Make a start by doing what you can. Remember this is not a competition!
And if you live downtown and want to avoid the pollution and noise you get from running or jogging around the city, you don’t have to worry because you can still run or jog inside your house – even if it’s just a one-bedroom apartment.
Is that really possible? You may ask.
I’m talking about running or jogging using a treadmill. Like most cardio workouts, running on a treadmill engages multiple muscle groups to provide a full body workout – which can help shave off more pounds.
It is also helpful in improving your running cadence and gives you control of your pace.
You should check out the NordicTrack Commercial Series treadmill on Amazon (affiliate link). This is always at the top of every personal trainer’s treadmill list because of its high-end features and of course, the brand’s history as a reliable designer of treadmills.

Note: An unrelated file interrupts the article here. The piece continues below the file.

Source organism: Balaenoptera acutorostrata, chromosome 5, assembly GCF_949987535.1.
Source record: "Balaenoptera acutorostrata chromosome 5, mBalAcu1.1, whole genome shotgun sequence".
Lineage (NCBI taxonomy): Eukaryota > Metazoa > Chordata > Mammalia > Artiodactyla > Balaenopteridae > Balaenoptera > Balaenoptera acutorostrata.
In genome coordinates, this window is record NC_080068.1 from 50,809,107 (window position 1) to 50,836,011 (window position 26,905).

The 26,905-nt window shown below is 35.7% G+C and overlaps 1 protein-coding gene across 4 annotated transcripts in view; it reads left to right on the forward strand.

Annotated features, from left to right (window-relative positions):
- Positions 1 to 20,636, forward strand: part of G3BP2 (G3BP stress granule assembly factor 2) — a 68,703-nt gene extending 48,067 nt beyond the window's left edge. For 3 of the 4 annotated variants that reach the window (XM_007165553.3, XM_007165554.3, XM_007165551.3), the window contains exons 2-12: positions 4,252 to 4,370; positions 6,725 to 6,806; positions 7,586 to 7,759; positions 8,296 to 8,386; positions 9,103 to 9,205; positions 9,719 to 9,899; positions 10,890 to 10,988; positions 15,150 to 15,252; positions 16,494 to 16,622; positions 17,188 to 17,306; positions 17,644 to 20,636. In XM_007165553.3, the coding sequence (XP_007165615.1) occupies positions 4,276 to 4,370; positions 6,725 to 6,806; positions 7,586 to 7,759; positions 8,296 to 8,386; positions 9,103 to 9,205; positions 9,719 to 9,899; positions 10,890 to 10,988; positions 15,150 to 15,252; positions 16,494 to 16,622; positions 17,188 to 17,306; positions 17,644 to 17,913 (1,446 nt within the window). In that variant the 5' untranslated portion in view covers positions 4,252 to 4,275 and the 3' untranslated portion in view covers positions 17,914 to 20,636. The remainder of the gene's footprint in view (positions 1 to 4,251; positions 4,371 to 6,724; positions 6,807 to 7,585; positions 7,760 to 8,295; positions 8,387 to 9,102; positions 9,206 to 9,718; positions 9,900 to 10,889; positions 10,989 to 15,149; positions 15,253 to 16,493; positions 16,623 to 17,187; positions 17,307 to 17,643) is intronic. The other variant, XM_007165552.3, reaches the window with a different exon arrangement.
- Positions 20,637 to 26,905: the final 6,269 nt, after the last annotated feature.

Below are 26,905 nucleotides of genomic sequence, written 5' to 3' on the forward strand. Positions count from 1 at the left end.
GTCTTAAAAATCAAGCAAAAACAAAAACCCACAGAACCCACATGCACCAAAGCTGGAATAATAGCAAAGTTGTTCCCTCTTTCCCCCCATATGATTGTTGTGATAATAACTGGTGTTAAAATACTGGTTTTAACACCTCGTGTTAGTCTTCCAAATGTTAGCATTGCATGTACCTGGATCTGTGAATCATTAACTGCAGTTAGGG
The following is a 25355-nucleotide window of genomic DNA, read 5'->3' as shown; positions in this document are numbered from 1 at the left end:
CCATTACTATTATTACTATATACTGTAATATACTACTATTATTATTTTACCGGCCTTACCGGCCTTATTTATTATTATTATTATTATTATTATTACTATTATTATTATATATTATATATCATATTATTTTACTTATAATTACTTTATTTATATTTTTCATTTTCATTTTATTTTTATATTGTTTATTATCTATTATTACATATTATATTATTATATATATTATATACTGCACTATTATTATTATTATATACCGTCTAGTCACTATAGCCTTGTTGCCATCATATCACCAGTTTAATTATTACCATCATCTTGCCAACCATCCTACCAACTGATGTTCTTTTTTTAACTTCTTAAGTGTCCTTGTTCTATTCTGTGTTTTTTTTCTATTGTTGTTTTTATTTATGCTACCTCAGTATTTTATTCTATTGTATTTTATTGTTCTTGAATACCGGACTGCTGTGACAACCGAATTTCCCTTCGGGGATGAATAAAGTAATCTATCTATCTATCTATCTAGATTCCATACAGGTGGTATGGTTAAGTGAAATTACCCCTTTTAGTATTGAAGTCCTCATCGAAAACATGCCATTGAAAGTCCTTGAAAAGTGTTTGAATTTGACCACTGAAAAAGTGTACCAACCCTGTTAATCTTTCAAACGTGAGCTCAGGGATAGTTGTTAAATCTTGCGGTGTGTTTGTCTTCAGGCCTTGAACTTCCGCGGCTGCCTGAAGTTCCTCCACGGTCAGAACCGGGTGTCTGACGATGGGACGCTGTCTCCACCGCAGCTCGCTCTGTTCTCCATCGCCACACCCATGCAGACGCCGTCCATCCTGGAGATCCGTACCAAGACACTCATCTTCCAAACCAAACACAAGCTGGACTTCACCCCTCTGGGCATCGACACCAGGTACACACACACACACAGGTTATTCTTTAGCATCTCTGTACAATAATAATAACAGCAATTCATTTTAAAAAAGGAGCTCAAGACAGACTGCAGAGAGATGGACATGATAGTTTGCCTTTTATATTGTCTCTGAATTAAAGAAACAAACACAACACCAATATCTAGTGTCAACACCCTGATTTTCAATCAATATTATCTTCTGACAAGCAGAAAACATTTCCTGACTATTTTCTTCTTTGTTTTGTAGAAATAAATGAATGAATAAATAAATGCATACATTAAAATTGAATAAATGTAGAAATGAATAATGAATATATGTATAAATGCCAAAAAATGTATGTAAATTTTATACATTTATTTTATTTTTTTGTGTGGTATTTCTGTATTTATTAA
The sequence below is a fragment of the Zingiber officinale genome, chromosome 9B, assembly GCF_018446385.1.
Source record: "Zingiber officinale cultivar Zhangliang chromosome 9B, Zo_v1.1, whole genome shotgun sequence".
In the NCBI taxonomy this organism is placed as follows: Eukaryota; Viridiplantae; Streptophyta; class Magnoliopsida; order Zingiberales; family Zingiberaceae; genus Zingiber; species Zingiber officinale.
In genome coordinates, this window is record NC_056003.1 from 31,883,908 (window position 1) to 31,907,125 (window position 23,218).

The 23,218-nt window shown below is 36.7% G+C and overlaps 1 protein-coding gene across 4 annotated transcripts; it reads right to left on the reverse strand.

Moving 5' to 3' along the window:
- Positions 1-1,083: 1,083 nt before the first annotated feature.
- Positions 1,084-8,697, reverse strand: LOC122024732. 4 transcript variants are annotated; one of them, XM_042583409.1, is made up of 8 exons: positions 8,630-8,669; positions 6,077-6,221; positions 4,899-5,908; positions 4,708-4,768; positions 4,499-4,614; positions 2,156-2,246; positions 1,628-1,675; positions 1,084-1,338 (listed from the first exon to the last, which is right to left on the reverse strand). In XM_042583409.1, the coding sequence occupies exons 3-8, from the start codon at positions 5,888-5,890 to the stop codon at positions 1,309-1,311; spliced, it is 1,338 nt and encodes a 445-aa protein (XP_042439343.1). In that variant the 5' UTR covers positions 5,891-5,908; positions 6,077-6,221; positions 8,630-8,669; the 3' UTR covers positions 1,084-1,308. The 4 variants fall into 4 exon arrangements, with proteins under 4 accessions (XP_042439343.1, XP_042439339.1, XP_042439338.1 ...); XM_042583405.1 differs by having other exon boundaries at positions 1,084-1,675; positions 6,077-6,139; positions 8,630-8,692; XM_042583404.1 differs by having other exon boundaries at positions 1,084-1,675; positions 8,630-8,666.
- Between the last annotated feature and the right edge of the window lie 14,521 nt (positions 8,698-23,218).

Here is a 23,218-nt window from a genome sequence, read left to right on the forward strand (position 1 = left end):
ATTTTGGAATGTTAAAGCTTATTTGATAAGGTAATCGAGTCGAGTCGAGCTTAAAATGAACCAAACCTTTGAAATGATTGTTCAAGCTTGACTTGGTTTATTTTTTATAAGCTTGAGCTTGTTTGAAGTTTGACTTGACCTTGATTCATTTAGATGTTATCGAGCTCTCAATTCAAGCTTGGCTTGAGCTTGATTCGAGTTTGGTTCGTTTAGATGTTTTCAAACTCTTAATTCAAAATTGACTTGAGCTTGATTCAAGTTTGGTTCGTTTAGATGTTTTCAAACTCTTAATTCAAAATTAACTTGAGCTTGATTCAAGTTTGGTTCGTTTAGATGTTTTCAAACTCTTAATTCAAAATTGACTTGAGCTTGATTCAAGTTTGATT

Running or jogging is good for fatty liver. It’s as simple as it sounds but because it’s still a high-intensity exercise -especially if you’re new to it – you need to start slow and build up your pace over time.
It helps if you make being physically active a part of your daily routine.
You also have to consult with your doctor first before you start a running program or engage in any other physical activity.
This is especially important when you have a fatty liver and haven’t engaged in any physical activity in a while.
And the best part about it is that it’s enjoyable and fun!
You can listen to music or watch TV while you run on the treadmill, or just enjoy the feel of the air against your face as you run along trails by yourself or with friends.
I was diagnosed with a fatty liver back in 2014 and managed to reverse it by mid 2015. Since then, I’ve been studying NAFLD and I have decided to share everything I have learned over the years to help you reverse your condition.
I am also the admin of the Fatty Liver Support Group on Facebook and the Fatty Liver Subreddit.